Well, we’re almost there, and there’s a good chance the year will have turned by the time you read this. Not date-wise, but the shortest day will be happening or over and it will actually be getting a few minutes lighter each day. The sun is late in coming up- it’s gone 9 by the time it peers over the hills at Dinnet – but you get long and beautiful sunrises as the light gradually creeps across the sky.
We had one of the best sunrises of the year on Tuesday. It was a goose count day- there had been a lot of goose noise on the lochs so we wanted to check how many were around. Normally, we only have a few hundred graylag geese on the lochs but they had been joined by around 1800 pink – footed geese. These may well have been frozen off another local roost site and were using the small patch of clear water on Loch Kinord. The sight and sound of them taking off against the sunrise is one of the best spectacles in the natural world. With the colours of the sunrise, the morning flight looked just like a Peter Scott painting.
It was really icy at the start of the week. Everything, including the paths and car park, was coated on a thick layer of hard ice after it had rained onto frozen ground over the weekend.
Even the bog pools were frozen. The sphagnum looked oddly ghostly under the ice.
And the lochs were largely frozen too, with the exception of a couple of small patches of water kept clear by the ducks moving about in them.
We were grateful when, on Tuesday, the ice started to melt rapidly. This was the first day for about 10 days it didn’t feel like the roads were actively trying to kill you and the frost light actually went off on the dash. When you get this sudden melting, you can get the most amazing reflections on the lochs. The ice melts a bit, and a thin layer of water lies on top of the ice…and the whole things acts like a giant mirror. I have rarely seen such perfect reflections on the lochs. I’ve actually flipped one of these pictures upside-down. See if you can work out which one!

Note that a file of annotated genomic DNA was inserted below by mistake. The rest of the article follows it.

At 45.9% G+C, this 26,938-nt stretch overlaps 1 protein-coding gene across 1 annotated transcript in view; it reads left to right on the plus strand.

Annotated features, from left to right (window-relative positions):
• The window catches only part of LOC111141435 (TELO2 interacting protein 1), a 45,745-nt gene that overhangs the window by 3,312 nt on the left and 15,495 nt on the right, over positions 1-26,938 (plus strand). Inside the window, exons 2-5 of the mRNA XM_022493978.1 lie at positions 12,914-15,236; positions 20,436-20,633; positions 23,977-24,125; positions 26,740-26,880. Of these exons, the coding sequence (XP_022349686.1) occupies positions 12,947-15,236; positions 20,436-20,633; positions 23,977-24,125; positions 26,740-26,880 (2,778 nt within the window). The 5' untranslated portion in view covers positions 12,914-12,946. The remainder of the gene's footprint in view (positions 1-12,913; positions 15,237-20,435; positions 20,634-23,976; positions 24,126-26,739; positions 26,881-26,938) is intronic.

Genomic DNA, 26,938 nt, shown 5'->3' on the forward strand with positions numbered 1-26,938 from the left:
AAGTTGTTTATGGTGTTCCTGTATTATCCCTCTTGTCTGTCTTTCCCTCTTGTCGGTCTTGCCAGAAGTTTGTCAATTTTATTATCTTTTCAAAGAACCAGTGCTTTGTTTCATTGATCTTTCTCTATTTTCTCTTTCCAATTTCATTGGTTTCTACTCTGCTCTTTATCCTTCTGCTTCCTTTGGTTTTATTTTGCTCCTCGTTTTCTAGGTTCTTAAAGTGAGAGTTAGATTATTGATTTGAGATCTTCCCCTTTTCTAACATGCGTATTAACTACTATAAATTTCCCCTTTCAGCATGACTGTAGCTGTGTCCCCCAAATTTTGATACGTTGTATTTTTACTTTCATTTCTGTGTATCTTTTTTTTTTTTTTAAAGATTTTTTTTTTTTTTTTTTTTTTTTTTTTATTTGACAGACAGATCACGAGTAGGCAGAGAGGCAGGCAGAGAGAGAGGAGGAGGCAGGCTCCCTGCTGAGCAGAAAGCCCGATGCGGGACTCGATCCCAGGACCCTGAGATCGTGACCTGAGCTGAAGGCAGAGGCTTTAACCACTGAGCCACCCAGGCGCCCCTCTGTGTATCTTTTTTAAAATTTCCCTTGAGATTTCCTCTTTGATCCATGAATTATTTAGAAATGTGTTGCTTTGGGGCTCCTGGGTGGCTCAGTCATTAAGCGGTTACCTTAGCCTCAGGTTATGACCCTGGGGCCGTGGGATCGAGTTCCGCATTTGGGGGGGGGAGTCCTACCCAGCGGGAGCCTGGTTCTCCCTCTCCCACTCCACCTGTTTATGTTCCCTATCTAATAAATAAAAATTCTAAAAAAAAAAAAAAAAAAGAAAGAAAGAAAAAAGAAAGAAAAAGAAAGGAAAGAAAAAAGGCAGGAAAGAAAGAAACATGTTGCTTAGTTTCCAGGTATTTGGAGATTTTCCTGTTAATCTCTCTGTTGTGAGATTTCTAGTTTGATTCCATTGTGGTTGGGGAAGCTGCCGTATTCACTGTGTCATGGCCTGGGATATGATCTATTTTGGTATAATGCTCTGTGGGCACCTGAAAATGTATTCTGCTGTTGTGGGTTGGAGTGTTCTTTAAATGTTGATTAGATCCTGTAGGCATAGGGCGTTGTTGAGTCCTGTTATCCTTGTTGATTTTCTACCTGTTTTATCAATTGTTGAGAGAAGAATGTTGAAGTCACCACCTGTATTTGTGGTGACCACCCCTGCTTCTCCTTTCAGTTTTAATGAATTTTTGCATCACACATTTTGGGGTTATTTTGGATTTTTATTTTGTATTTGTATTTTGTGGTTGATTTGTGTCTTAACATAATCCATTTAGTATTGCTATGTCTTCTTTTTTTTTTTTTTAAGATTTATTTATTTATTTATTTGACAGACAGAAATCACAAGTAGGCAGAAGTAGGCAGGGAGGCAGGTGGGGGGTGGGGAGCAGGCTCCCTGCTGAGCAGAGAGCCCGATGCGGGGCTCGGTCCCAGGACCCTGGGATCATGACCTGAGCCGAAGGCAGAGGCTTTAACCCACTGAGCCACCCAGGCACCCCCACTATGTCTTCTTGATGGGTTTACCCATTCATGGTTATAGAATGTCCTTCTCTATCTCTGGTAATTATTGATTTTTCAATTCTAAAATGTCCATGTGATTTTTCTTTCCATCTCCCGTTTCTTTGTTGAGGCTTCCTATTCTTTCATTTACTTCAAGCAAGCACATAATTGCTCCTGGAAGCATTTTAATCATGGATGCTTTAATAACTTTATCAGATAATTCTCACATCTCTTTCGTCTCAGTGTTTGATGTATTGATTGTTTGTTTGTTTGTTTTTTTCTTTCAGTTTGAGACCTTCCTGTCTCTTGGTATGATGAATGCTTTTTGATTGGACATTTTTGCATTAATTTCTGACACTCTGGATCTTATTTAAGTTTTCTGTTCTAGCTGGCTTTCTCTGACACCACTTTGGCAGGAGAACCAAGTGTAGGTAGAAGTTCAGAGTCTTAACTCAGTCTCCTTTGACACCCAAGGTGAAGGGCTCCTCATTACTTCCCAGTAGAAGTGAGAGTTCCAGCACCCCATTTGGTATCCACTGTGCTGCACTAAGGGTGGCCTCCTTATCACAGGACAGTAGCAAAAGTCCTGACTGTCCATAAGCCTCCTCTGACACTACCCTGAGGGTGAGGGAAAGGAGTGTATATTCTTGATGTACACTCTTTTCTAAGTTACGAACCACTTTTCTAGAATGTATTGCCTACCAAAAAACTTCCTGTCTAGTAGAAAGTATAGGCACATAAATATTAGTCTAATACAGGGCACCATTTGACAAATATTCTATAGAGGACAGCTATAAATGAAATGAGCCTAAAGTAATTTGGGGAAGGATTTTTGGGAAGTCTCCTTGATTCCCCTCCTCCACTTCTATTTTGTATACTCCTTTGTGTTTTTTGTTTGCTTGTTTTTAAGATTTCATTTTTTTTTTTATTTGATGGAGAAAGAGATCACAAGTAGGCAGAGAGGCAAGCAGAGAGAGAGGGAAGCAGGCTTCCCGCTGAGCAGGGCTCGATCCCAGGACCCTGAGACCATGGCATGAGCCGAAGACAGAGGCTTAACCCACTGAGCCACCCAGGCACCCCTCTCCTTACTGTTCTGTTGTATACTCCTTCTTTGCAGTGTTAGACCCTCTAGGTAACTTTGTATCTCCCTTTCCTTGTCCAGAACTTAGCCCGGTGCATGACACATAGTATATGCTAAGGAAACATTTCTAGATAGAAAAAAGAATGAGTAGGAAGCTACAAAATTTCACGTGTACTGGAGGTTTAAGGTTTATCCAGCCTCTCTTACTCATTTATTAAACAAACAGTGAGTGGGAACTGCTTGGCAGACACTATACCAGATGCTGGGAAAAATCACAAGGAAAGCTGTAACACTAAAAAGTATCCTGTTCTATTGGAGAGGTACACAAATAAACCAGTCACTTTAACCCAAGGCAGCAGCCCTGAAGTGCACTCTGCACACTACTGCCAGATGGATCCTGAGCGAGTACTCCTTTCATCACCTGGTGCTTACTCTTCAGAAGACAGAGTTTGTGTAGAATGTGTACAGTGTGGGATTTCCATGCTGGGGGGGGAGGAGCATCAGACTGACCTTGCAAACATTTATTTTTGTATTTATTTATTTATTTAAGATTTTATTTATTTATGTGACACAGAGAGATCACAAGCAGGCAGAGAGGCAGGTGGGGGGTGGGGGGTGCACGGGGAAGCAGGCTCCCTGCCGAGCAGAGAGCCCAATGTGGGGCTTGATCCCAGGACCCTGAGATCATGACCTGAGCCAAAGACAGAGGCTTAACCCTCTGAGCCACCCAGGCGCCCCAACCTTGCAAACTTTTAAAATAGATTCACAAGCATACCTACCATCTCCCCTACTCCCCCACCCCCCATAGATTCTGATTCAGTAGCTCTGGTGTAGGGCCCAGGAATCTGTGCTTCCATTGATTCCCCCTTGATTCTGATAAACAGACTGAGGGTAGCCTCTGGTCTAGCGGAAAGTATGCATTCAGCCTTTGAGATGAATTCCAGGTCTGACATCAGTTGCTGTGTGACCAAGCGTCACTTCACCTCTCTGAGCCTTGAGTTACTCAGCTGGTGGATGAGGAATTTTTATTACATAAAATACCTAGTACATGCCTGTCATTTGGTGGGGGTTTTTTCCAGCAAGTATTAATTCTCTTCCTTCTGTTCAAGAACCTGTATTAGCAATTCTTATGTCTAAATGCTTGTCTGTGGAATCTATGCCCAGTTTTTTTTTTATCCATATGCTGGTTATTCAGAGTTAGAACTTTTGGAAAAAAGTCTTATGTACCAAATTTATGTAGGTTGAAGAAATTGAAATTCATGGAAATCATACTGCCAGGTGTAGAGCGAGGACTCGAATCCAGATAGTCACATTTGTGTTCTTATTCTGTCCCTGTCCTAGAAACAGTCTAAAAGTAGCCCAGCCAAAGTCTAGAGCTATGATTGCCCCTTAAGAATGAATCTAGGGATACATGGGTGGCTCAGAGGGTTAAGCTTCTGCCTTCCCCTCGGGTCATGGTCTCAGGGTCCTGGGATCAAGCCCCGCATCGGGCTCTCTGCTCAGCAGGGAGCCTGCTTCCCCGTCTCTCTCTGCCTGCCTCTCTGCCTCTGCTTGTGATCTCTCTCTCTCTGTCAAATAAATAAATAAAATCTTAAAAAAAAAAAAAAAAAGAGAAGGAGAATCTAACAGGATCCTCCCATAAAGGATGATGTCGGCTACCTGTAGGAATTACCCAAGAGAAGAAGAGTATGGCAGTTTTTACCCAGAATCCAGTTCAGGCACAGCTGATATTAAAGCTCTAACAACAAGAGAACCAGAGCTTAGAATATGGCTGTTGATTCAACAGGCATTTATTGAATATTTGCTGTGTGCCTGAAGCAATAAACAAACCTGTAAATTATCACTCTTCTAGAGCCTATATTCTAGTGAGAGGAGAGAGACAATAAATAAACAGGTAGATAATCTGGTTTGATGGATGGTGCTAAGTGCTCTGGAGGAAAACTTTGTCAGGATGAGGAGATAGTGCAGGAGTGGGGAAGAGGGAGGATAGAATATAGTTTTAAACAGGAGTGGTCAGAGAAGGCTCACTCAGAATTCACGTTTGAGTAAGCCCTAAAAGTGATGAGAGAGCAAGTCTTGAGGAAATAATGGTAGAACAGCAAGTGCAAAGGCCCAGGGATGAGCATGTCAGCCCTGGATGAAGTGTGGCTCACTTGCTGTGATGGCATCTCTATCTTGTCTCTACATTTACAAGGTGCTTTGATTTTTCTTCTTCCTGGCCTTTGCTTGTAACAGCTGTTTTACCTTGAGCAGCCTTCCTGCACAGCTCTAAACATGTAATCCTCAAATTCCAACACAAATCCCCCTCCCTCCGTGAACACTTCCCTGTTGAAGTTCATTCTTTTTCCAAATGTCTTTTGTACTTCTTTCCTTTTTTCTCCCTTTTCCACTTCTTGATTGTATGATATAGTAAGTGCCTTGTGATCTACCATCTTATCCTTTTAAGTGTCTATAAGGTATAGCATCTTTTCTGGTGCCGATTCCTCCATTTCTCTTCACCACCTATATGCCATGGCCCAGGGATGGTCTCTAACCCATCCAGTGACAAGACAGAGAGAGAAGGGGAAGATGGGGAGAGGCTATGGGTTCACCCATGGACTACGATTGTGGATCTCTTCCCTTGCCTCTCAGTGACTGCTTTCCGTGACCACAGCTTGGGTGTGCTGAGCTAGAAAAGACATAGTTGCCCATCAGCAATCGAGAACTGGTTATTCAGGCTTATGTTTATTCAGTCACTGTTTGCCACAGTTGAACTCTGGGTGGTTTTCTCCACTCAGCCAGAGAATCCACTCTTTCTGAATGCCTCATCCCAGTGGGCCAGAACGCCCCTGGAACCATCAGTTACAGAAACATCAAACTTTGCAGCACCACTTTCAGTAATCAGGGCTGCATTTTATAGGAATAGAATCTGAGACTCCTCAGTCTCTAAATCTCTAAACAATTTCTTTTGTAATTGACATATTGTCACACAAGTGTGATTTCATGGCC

With the weather getting much warmer ( minus 3 to +10 in one day), the wildlife has become a bit more active. We got fantastic views of a mixed tit flock moving past us in the woods. When birds are hungry they can be remarkably confiding and I almost got landed on by a coal tit at one point. I also saw a bird doing something I’d never seen before too. A long-tailed tit had found a large grub to eat and proceeded to hang from a branch by one foot and use the other foot to manoeuvre its food around, a bit like a parrot.
We got some wonderful views of the long-tailed tits. As I said- they can be quite confiding – but are always on the move and never stay still for long. So you never get a decent photo of them. Well, almost never…
The flock also held a few other birds, including coal tits, great tits, treecreepers and goldcrests. Goldcrests (along with firecrests, which you don’t see up here unless you’re really lucky) are Britain’s smallest bird, only 9cm long and weighing in at around 6 grams – about the same as a 20p coin. And that’s a healthy one. I always marvel at how something so tiny makes it through the winter.
Given that we’re fast approaching Christmas, I hope you’ve managed to sort out your lords-a leaping from your ladies dancing by now (though, as a naturalist, I feel I must point out that you are unlikely to ever see a partridge in a pear tree, they are a ground-dwelling species). If you are planning a visit to the NNR over the festive break, the paths, toilets (very necessary!) and car park should be open throughout. The visitor centre will be open on 22,23,24 Dec, closed 25,26,27, 28 Dec, open again 29,30,31 Dec, then closed 1,2,3 Jan, reopening on the 4th. All that remains is for me to wish you a very “Merry Christmas” – have a lovely time, wherever you are -and all the best for 2018. See you in the new year!